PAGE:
Comment – Why has Novak Djokovic turned his vaccine status into a soap opera?

Novak Djokovic

It looks like this was a debate that didn’t need to happen.

As confirmation that Novak Djokovic was entered for the ATP Cup and then the Australian Open next month, the tiresome narrative over whether he has taken a Covid-19 vaccine appeared to be answered.

The world No 1 will not be allowed into Australia to compete unless he has received the vaccine, and yet for the past few months the perception in tennis and to those outside of the sport was that the Serbian was against taking the vaccine and may be prepared to miss the first Grand Slam of the year to confirm as much.

His father Srdjan suggested in November that his son would not play in Australia after the vaccine mandate was confirmed.

“As far as vaccines are concerned, it is the personal right of each of us whether we will be vaccinated or not,” he was reported to have said. “No one has the right to enter into our intimacy. I wouldn’t do that. And he’s my son, so you decide for yourself.”

Those comments appeared to back up the suspicion that Djokovic would not be forced into taking the vaccine and when asked about the issue after Serbia’s exit at the Davis Cup last week, he spurned the latest of numerous chances to end this debate once and for all.

“The freedom of choice is essential for everyone, whether it’s me or somebody else,” Djokovic said.

“Doesn’t really matter whether it’s vaccination or anything else in life. You should have the freedom to choose, to decide what you want to do. In this particular case, what you want to put in your body.

“I understand you want answers on where and how I am going to start the new season, but we’ll see what the future holds,” said Djokovic, a record nine-time champion in Melbourne.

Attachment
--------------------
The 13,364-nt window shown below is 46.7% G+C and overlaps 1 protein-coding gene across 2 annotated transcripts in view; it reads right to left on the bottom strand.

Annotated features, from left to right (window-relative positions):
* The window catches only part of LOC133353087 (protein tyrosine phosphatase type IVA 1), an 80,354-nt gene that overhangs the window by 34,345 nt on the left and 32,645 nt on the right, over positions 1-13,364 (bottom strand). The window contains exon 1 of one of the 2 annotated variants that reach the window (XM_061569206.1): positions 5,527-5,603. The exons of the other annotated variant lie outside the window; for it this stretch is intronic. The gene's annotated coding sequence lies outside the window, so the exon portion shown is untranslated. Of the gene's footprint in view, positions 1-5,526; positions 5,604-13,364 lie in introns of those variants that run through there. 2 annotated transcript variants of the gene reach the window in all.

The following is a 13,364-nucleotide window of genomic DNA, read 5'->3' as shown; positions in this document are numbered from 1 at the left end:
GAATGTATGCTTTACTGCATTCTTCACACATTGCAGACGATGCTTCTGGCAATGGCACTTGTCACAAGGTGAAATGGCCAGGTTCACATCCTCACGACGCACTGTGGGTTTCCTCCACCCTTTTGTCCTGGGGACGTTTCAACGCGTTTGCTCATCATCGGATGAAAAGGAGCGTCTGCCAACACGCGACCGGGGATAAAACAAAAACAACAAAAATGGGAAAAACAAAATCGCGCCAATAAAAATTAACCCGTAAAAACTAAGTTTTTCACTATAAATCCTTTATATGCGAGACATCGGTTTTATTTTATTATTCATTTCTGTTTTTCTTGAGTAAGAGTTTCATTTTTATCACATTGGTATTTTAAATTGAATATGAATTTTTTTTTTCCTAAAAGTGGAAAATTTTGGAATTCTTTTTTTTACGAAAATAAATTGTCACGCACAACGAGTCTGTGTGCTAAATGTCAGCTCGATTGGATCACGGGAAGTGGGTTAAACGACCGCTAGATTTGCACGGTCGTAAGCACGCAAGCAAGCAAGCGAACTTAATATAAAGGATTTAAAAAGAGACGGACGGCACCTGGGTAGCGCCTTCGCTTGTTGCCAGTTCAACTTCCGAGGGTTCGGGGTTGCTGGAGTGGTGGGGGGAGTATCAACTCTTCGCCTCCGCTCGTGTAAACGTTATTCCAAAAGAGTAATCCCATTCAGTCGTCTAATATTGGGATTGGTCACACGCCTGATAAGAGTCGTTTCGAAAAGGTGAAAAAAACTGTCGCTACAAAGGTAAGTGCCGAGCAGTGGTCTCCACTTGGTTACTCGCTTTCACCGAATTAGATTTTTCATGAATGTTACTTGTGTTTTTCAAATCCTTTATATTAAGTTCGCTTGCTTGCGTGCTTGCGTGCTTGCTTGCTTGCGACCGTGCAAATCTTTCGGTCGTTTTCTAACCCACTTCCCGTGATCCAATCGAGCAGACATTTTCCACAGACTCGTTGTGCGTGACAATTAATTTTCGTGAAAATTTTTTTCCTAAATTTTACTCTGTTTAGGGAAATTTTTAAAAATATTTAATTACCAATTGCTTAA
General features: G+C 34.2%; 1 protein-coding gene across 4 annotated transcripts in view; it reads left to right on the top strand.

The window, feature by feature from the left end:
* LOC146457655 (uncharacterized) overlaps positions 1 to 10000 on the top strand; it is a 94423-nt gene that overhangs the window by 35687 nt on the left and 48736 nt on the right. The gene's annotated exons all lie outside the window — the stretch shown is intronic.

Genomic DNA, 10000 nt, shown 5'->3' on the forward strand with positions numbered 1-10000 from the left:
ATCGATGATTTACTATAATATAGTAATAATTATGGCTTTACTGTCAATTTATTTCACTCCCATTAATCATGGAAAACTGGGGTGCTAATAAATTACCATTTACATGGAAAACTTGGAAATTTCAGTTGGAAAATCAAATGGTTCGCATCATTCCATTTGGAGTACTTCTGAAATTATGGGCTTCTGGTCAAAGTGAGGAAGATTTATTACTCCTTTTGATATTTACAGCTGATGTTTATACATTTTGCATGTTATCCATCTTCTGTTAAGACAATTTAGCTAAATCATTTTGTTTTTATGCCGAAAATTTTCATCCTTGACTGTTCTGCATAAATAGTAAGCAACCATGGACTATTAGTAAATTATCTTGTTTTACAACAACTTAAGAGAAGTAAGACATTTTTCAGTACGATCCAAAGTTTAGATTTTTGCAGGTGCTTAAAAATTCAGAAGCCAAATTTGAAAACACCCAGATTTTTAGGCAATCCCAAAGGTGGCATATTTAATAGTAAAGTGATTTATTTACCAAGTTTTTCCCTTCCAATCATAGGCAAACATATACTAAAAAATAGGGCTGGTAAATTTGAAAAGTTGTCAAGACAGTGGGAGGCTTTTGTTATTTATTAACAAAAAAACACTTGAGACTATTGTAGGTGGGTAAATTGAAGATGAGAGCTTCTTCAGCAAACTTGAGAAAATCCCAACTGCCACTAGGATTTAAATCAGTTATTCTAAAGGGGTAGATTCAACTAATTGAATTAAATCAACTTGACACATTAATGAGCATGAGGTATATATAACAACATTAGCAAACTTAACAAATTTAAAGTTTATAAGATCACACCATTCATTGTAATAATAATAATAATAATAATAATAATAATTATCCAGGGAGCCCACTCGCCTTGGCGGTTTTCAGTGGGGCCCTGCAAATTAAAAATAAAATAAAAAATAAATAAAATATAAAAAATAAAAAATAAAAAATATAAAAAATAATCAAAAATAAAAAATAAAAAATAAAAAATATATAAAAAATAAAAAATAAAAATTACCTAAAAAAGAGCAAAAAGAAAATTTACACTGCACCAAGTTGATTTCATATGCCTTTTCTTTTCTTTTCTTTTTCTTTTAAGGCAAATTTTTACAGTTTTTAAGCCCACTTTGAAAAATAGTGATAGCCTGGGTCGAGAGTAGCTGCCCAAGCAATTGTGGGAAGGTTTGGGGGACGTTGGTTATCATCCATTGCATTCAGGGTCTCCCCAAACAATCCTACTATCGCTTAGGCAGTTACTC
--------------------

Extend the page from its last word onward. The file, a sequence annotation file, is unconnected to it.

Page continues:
“I can’t give you a date, but obviously the Australian Open is coming soon, so you will know very soon.”

So many Djokovic press conferences have featured questions about vaccines and yet his presence in Australia would suggest that stance was not as strong as many had suggested.

With that in mind, we have to ask why the defending Australian Open champion has allowed this story to become a stick for those keen to criticise vaccine sceptics to beat him with?

Djokovic was in danger of becoming a poster boy for anti-vaxxers and yet if he has taken the jab, he could have ended this discussion a long time ago.

He will need to have two vaccine doses to be allowed to travel to Australia and that suggests he will have taken his first one in December, meaning his refusal to end the debate at recent press events is a little confusing.

Influential icons like Djokovic can sway many who are uncertain about major issues of the day, so it would be a powerful statement if a figure who was previously viewed as a vaccine sceptic confirms he has taken it.

Yet while Djokovic appears to be planning to head to Australia, confirmation from the man himself over his vaccine status has yet to arrive.

The sooner he ends this bizarre soap opera, the better it will be for all of us and then we can then look forward to what should be a classic Australian Open next month.